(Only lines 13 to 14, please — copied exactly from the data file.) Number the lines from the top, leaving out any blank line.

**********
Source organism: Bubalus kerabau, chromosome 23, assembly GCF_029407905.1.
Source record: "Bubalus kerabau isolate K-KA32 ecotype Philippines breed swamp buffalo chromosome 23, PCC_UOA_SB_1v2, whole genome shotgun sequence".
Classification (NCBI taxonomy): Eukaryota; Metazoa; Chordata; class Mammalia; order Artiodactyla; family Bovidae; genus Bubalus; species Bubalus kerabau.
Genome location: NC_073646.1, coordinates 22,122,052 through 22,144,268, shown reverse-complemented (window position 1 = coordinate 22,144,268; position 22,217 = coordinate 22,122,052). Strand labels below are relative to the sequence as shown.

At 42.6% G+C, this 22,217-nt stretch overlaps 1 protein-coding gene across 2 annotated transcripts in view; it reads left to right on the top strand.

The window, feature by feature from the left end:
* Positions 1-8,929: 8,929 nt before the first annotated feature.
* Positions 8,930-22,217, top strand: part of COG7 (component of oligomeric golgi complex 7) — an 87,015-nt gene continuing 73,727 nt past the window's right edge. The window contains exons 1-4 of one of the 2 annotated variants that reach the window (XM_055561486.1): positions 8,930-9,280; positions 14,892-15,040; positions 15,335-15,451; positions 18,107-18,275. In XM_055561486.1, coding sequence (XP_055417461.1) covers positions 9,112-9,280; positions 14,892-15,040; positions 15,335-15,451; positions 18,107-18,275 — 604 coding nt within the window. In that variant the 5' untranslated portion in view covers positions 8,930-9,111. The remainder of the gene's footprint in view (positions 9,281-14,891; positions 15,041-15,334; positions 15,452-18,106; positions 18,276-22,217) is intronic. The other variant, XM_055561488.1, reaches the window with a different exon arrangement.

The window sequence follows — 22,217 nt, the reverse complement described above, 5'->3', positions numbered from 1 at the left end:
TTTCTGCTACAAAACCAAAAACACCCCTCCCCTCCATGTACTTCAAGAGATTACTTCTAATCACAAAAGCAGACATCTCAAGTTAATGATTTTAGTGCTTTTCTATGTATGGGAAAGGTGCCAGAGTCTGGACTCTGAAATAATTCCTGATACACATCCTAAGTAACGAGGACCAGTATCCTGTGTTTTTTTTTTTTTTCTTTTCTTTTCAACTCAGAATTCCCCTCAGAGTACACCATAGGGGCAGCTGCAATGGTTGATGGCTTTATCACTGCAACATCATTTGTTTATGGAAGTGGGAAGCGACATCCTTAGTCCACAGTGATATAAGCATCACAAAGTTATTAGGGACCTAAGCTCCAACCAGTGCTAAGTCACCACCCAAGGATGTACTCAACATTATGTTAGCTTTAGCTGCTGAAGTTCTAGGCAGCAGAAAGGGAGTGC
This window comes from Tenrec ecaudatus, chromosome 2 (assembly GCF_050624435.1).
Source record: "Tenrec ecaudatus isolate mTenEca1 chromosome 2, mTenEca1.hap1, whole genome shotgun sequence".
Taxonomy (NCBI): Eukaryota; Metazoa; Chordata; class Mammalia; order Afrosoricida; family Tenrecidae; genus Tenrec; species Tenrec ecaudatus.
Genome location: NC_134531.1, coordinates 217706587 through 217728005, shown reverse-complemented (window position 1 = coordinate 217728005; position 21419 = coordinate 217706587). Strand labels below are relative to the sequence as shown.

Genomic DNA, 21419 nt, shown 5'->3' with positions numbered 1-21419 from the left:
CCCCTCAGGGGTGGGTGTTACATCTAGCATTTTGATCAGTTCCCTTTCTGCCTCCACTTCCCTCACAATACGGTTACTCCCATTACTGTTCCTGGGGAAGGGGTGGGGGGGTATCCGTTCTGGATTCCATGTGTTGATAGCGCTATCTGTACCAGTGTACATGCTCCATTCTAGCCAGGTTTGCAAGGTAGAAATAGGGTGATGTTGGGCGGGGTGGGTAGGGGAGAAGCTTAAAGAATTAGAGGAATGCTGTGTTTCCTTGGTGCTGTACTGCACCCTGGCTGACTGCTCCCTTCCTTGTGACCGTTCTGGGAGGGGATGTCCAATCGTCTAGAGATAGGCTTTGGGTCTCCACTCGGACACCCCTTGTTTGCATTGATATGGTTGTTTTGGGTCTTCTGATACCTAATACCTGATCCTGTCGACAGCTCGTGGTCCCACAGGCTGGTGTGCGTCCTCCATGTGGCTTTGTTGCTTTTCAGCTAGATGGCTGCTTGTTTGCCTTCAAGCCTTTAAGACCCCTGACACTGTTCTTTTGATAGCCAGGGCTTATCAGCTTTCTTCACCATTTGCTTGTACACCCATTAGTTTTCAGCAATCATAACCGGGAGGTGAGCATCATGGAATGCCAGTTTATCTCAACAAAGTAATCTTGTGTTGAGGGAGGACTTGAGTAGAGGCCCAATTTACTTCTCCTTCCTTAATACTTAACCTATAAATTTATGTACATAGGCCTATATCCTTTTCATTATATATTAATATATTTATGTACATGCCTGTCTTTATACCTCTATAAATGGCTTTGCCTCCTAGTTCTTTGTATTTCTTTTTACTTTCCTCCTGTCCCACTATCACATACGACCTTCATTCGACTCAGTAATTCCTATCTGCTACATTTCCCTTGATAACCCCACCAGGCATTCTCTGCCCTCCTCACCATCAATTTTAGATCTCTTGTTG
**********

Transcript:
Taxonomy (NCBI): Eukaryota; Metazoa; Chordata; class Mammalia; order Afrosoricida; family Tenrecidae; genus Tenrec; species Tenrec ecaudatus.
Genome location: NC_134531.1, coordinates 217706587 through 217728005, shown reverse-complemented (window position 1 = coordinate 217728005; position 21419 = coordinate 217706587). Strand labels below are relative to the sequence as shown.